In conclusion, the available literature shows no solid evidence linking glyphosate exposure to adverse developmental or reproductive effects at environmentally realistic exposure concentrations.
This includes exposure of farm workers spraying glyphosate, as the chemical is very poorly absorbed through the skin.
This is applicable to both Monsanto Cancer Lawsuits and Monsanto Taken To Court Over Crimes Against Humanity.
As for the Roundup/glyphosate autism connection:
In short, there is no evidence for any significant glyphosate toxicity. It breaks down quickly in soil, and can get into ground water, but environmental levels are orders of magnitude lower than accepted safety limits.
The current article spreading fears about glyphosate cites the work of Stephanie Seneff, making a clear argument from authority:
For over three decades, Stephanie Seneff, PhD, has researched biology and technology, over the years publishing over 170 scholarly peer-reviewed articles. In recent years she has concentrated on the relationship between nutrition and health, tackling such topics as Alzheimer’s, autism, and cardiovascular diseases, as well as the impact of nutritional deficiencies and environmental toxins on human health.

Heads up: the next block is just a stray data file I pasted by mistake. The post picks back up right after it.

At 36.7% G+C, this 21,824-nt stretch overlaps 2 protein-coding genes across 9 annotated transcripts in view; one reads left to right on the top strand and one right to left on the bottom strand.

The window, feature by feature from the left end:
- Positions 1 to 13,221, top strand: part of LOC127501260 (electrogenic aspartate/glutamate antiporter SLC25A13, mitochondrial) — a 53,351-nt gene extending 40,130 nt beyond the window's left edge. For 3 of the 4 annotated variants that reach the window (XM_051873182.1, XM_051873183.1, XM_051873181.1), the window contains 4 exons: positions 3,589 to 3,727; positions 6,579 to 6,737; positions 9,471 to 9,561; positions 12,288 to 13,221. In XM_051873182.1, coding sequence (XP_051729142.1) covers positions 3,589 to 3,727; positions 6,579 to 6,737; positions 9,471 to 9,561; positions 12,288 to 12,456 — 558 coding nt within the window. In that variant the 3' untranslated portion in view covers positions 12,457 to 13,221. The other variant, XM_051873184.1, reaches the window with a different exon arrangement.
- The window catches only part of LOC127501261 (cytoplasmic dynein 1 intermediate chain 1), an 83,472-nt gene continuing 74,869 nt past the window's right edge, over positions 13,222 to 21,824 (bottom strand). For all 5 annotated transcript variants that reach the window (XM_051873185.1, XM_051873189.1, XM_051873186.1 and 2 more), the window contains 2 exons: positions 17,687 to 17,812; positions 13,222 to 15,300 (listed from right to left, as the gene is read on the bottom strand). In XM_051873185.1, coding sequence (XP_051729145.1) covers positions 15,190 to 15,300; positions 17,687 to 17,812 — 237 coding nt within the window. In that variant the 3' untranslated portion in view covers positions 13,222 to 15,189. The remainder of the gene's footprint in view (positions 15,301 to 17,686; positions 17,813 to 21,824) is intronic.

Seneff, however, has not actually performed any research into glyphosate. She is “a Senior Research Scientist at the MIT Computer Science and Artificial Intelligence Laboratory.” She is also an anti-GMO activist. That does not mean she is wrong – it just means it is misleading to cite her as a researcher and authority. She has published only speculations and gives many presentations, but has not created any new data.